The Stanley Foundation
Seeking a secure peace with freedom and justice, built on global citizenship and effective global governance.
Jai-Ayla Quest
Program Specialist
Mass Violence and Atrocities

Jai-Ayla Quest contributes to the strategic and programmatic development of the mass violence and atrocities work at the Stanley Foundation. She is guided by the belief that we can do better and make smarter decisions—as individuals, leaders, and nations—so that societies can strengthen resilience to mass violence and atrocities. The team focuses on bridging policy conversations between representatives from government, civil society, the private sector, and the media; building networks and regional approaches to prevention; and streamlining information and connecting policymakers and influencers so that decisions and action are rooted in evidence of what works to prevent the worst forms of violence.

Jai-Ayla has worked across the globe in North and South America, Europe, Africa, and Asia, and she has experience conducting research on the roots of violent conflict in Africa and the Middle East and analyzing structural needs and policy approaches to preventing mass atrocities. She received her Master’s degree in International Security from the Josef Korbel School of International Studies at the University of Denver and her Bachelor’s degree in International Relations at the University of Southern California.

What do you do at the foundation and how long have you been here?

I have been at the foundation since January 2015. I work with my team and collaborators to convene important thinkers and stakeholders to discuss policy issues related to genocide and mass atrocity prevention. One of my main goals is to help ensure our discussions and outputs are meaningful, thoughtful, and make a strong contribution to the policy process. 

What do you like most about your job?

I learn something new every day and work in a field that meets my interests, skill sets, and passions. I am surrounded by hard working, incredibly intelligent, and very fun people—truly an amazing group—and I am happy to have their constant positive influence. Our days are filled with thinking critically about how to make the world a better place and developing activities to pursue that agenda. I feel very lucky.

Where are you from?

I am from Casper, Wyoming, a place most people know because they drive through it on their way to Montana, Colorado, or Yellowstone National Park. Growing up I could not wait to leave Wyoming and see the world. Now that I have had a chance to do a little exploring, I have also learned to love and appreciate where I am from. Wyoming has a lot to offer, especially for people who love the outdoors. Shhh! Its beauty is our little secret.

What are your hobbies?

I am an incredible athlete, so I play any sport you can think of… Actually, that isn’t true at all. I have never been known for my athletic abilities, but I do like bike rides, walks, and pilates. I love food, which I am better at eating than cooking, but I am trying hard to improve my culinary skills. I love to bake because the end result is such a reward! On a typical Saturday morning you will find me at the dog park with my miniature Goldendoodle named Malcolm.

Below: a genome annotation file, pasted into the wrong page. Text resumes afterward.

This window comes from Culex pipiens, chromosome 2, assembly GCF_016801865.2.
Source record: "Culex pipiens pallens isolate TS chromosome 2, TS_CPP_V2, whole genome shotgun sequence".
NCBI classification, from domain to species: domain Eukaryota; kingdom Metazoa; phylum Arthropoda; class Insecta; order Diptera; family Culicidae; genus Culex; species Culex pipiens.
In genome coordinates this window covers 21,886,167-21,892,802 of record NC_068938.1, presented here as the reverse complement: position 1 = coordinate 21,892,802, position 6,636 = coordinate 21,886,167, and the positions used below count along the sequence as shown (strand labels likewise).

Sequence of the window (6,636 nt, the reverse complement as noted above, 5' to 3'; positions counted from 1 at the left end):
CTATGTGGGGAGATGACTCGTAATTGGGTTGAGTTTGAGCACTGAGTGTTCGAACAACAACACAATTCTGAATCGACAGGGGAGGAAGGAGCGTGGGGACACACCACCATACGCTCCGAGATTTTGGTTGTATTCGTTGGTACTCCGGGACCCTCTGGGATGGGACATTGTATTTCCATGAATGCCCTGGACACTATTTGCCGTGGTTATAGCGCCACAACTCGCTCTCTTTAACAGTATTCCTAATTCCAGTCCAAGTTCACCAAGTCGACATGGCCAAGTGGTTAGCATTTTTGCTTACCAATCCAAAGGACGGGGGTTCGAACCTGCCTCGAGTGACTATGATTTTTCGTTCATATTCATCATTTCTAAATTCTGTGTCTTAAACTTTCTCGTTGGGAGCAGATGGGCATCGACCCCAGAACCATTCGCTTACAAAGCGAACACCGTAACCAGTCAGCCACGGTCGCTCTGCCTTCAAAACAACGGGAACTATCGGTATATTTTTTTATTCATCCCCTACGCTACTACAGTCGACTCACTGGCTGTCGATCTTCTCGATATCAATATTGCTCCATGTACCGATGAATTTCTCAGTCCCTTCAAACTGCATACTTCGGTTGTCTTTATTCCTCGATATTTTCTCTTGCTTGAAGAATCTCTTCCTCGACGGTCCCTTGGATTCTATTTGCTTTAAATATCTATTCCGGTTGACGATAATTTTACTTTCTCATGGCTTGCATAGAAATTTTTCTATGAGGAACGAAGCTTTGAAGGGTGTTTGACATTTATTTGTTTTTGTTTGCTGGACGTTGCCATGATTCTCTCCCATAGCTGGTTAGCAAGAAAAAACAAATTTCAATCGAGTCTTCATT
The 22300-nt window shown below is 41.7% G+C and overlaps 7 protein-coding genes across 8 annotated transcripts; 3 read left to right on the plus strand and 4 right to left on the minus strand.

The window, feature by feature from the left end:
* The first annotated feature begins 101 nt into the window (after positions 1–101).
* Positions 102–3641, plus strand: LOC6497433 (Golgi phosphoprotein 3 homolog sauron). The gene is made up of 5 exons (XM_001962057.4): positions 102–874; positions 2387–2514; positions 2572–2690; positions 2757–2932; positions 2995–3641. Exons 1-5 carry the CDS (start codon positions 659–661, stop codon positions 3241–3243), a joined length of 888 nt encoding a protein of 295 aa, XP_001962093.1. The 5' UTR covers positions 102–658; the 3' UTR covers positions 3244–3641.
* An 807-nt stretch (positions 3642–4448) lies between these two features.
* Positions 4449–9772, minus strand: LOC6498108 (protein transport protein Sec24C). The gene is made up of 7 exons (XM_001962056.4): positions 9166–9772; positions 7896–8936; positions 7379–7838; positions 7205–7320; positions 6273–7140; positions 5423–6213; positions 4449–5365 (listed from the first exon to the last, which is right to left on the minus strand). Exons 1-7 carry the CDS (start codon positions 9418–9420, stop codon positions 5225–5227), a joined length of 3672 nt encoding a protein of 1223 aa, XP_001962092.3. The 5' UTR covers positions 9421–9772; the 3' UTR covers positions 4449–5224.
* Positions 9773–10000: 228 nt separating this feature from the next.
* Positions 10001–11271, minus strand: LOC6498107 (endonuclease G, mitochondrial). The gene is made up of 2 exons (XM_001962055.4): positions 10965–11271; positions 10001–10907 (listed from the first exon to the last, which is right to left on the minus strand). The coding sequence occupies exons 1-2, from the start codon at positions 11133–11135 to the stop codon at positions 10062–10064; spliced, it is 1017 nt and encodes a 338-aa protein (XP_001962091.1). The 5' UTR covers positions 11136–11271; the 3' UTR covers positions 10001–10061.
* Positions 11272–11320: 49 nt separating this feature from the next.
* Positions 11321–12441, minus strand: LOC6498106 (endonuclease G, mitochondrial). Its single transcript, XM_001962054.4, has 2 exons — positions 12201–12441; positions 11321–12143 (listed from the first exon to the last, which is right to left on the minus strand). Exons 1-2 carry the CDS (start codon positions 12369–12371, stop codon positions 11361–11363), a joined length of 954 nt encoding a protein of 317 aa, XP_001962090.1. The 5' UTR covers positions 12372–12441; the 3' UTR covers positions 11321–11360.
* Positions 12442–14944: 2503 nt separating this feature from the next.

Mass Violence and Atrocities

Large-scale and systematic violence are on the rise around the globe—disrupting societies, creating spillover effects, and stretching the international system thin. The consequences of failing to prevent such violence are too great to ignore.

Stakeholders at all levels are demanding new strategies for preventing, responding to, and recovering from mass violence. To overcome the threat to global peace and security, state and nonstate actors alike must work collectively to design fresh approaches to strengthening societal resilience to mass violence and atrocities.

Current Work

To ensure that diverse stakeholders at all levels create durable and inclusive institutions and mechanisms that strengthen societal resilience to mass violence and atrocities, the Stanley Foundation focuses on: 

  • Helping establish prevention-focused regional networks that support effective policy action at the national, regional, and international levels to build resilience.
  • Engaging different policy sectors to work effectively together to develop and promote a resilience agenda.
  • Promoting evidence of “what works” in building resilience at the regional, national, and local levels in global-reform processes.  

Building on the foundation’s work on genocide and mass atrocity prevention, this work draws on our strengths as a convener of key stakeholders, including international and regional organizations, national governments, civil society, and the private sector. We commission expert analysis to encourage innovative policy ideas and actively engage the media on policy issues related to strengthening resilience to mass violence and atrocities. 

Contact Kelsey Paul Shantz for more information.